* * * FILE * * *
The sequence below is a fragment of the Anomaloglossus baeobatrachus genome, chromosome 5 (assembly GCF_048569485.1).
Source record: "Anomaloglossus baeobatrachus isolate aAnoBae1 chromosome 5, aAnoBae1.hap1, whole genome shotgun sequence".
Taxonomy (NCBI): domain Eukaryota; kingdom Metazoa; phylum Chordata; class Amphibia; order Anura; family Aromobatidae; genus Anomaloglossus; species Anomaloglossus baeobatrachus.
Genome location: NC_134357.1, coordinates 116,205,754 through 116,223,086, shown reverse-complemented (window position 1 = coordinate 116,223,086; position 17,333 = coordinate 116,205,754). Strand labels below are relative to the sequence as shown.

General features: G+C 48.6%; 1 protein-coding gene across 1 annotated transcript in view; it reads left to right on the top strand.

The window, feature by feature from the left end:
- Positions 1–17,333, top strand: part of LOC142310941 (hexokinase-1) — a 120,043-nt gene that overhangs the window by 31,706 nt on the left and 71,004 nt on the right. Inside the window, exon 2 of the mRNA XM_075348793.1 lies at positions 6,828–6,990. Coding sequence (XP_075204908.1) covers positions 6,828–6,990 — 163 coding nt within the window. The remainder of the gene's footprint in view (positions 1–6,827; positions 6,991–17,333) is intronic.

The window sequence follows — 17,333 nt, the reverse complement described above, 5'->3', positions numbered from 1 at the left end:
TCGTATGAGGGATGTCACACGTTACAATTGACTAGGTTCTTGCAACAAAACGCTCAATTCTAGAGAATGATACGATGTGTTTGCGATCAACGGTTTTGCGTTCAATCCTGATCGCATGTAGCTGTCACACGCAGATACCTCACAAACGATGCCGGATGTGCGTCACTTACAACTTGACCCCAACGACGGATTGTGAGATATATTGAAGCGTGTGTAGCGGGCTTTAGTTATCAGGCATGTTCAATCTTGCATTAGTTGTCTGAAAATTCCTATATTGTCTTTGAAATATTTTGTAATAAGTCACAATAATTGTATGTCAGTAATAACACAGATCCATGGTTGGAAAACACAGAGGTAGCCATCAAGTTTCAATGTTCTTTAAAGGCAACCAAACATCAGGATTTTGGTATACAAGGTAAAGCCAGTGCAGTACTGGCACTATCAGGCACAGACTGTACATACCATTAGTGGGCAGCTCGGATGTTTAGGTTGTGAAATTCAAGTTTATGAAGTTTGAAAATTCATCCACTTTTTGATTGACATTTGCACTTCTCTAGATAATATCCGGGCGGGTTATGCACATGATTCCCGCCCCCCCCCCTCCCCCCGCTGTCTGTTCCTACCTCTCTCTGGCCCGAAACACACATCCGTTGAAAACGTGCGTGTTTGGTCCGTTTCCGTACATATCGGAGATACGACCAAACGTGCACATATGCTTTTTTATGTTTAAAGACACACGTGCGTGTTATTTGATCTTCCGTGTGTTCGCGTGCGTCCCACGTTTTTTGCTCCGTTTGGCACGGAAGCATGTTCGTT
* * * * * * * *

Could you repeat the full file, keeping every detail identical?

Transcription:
The sequence below is a fragment of the Anomaloglossus baeobatrachus genome, chromosome 5 (assembly GCF_048569485.1).
Source record: "Anomaloglossus baeobatrachus isolate aAnoBae1 chromosome 5, aAnoBae1.hap1, whole genome shotgun sequence".
Taxonomy (NCBI): domain Eukaryota; kingdom Metazoa; phylum Chordata; class Amphibia; order Anura; family Aromobatidae; genus Anomaloglossus; species Anomaloglossus baeobatrachus.
Genome location: NC_134357.1, coordinates 116,205,754 through 116,223,086, shown reverse-complemented (window position 1 = coordinate 116,223,086; position 17,333 = coordinate 116,205,754). Strand labels below are relative to the sequence as shown.

General features: G+C 48.6%; 1 protein-coding gene across 1 annotated transcript in view; it reads left to right on the top strand.

The window, feature by feature from the left end:
- Positions 1–17,333, top strand: part of LOC142310941 (hexokinase-1) — a 120,043-nt gene that overhangs the window by 31,706 nt on the left and 71,004 nt on the right. Inside the window, exon 2 of the mRNA XM_075348793.1 lies at positions 6,828–6,990. Coding sequence (XP_075204908.1) covers positions 6,828–6,990 — 163 coding nt within the window. The remainder of the gene's footprint in view (positions 1–6,827; positions 6,991–17,333) is intronic.

The window sequence follows — 17,333 nt, the reverse complement described above, 5'->3', positions numbered from 1 at the left end:
TCGTATGAGGGATGTCACACGTTACAATTGACTAGGTTCTTGCAACAAAACGCTCAATTCTAGAGAATGATACGATGTGTTTGCGATCAACGGTTTTGCGTTCAATCCTGATCGCATGTAGCTGTCACACGCAGATACCTCACAAACGATGCCGGATGTGCGTCACTTACAACTTGACCCCAACGACGGATTGTGAGATATATTGAAGCGTGTGTAGCGGGCTTTAGTTATCAGGCATGTTCAATCTTGCATTAGTTGTCTGAAAATTCCTATATTGTCTTTGAAATATTTTGTAATAAGTCACAATAATTGTATGTCAGTAATAACACAGATCCATGGTTGGAAAACACAGAGGTAGCCATCAAGTTTCAATGTTCTTTAAAGGCAACCAAACATCAGGATTTTGGTATACAAGGTAAAGCCAGTGCAGTACTGGCACTATCAGGCACAGACTGTACATACCATTAGTGGGCAGCTCGGATGTTTAGGTTGTGAAATTCAAGTTTATGAAGTTTGAAAATTCATCCACTTTTTGATTGACATTTGCACTTCTCTAGATAATATCCGGGCGGGTTATGCACATGATTCCCGCCCCCCCCCCTCCCCCCGCTGTCTGTTCCTACCTCTCTCTGGCCCGAAACACACATCCGTTGAAAACGTGCGTGTTTGGTCCGTTTCCGTACATATCGGAGATACGACCAAACGTGCACATATGCTTTTTTATGTTTAAAGACACACGTGCGTGTTATTTGATCTTCCGTGTGTTCGCGTGCGTCCCACGTTTTTTGCTCCGTTTGGCACGGAAGCATGTTCGTT